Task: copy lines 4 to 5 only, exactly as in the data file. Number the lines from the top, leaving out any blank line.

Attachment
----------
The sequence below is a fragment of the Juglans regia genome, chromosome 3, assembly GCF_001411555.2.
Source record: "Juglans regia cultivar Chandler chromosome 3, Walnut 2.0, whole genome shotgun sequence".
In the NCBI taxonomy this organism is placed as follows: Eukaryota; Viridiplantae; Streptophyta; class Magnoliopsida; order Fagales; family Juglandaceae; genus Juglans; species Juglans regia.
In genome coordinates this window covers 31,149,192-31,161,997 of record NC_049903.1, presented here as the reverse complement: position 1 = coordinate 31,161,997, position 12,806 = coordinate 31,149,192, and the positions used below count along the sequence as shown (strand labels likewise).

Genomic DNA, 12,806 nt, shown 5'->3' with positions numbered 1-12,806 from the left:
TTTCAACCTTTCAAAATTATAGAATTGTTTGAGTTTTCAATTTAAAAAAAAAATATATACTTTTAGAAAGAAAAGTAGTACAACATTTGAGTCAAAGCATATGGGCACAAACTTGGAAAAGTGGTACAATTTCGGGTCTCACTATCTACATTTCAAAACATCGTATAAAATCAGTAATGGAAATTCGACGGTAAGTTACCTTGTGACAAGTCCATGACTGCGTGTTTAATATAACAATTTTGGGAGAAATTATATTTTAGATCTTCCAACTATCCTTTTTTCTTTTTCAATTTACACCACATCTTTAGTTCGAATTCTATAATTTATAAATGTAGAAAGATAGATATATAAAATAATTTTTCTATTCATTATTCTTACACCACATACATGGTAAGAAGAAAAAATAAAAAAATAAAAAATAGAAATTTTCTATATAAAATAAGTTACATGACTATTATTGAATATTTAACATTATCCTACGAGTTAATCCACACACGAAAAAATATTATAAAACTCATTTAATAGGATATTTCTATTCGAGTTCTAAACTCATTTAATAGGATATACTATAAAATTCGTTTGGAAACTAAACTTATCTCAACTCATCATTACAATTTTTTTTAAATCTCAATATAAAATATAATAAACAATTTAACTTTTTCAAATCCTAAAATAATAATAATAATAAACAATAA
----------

In genome coordinates this window covers 31,149,192-31,161,997 of record NC_049903.1, presented here as the reverse complement: position 1 = coordinate 31,161,997, position 12,806 = coordinate 31,149,192, and the positions used below count along the sequence as shown (strand labels likewise).

Genomic DNA, 12,806 nt, shown 5'->3' with positions numbered 1-12,806 from the left: